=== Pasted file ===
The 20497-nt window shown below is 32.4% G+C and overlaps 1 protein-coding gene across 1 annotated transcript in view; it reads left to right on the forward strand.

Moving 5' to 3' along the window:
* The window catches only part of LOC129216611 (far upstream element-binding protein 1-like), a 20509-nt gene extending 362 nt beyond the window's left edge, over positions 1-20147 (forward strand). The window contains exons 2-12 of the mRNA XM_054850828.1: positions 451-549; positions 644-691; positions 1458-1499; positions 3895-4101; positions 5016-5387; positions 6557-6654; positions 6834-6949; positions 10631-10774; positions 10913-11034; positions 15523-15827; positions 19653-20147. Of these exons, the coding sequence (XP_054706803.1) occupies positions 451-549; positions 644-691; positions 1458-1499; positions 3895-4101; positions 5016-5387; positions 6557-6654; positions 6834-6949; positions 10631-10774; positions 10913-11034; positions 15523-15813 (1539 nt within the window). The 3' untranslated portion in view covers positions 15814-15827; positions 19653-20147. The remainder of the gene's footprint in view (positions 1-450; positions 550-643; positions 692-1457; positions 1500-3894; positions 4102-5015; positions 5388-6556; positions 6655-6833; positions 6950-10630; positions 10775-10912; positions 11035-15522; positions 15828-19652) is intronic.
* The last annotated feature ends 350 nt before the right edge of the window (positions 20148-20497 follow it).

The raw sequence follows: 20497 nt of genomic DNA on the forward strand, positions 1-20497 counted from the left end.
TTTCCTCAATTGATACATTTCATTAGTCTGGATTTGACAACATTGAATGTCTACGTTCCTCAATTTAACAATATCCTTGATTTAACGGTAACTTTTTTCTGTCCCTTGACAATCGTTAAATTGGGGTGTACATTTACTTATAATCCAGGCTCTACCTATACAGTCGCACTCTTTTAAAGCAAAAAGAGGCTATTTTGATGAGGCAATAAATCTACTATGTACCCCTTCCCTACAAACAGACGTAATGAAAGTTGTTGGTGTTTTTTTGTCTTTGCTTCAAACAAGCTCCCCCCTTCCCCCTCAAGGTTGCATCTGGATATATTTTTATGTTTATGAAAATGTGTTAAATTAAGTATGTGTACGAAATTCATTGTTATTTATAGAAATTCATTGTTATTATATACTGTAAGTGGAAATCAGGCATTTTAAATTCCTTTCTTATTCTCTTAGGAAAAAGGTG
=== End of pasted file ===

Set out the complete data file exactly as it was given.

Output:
The 20497-nt window shown below is 32.4% G+C and overlaps 1 protein-coding gene across 1 annotated transcript in view; it reads left to right on the forward strand.

Moving 5' to 3' along the window:
* The window catches only part of LOC129216611 (far upstream element-binding protein 1-like), a 20509-nt gene extending 362 nt beyond the window's left edge, over positions 1-20147 (forward strand). The window contains exons 2-12 of the mRNA XM_054850828.1: positions 451-549; positions 644-691; positions 1458-1499; positions 3895-4101; positions 5016-5387; positions 6557-6654; positions 6834-6949; positions 10631-10774; positions 10913-11034; positions 15523-15827; positions 19653-20147. Of these exons, the coding sequence (XP_054706803.1) occupies positions 451-549; positions 644-691; positions 1458-1499; positions 3895-4101; positions 5016-5387; positions 6557-6654; positions 6834-6949; positions 10631-10774; positions 10913-11034; positions 15523-15813 (1539 nt within the window). The 3' untranslated portion in view covers positions 15814-15827; positions 19653-20147. The remainder of the gene's footprint in view (positions 1-450; positions 550-643; positions 692-1457; positions 1500-3894; positions 4102-5015; positions 5388-6556; positions 6655-6833; positions 6950-10630; positions 10775-10912; positions 11035-15522; positions 15828-19652) is intronic.
* The last annotated feature ends 350 nt before the right edge of the window (positions 20148-20497 follow it).

The raw sequence follows: 20497 nt of genomic DNA on the forward strand, positions 1-20497 counted from the left end.
TTTCCTCAATTGATACATTTCATTAGTCTGGATTTGACAACATTGAATGTCTACGTTCCTCAATTTAACAATATCCTTGATTTAACGGTAACTTTTTTCTGTCCCTTGACAATCGTTAAATTGGGGTGTACATTTACTTATAATCCAGGCTCTACCTATACAGTCGCACTCTTTTAAAGCAAAAAGAGGCTATTTTGATGAGGCAATAAATCTACTATGTACCCCTTCCCTACAAACAGACGTAATGAAAGTTGTTGGTGTTTTTTTGTCTTTGCTTCAAACAAGCTCCCCCCTTCCCCCTCAAGGTTGCATCTGGATATATTTTTATGTTTATGAAAATGTGTTAAATTAAGTATGTGTACGAAATTCATTGTTATTTATAGAAATTCATTGTTATTATATACTGTAAGTGGAAATCAGGCATTTTAAATTCCTTTCTTATTCTCTTAGGAAAAAGGTG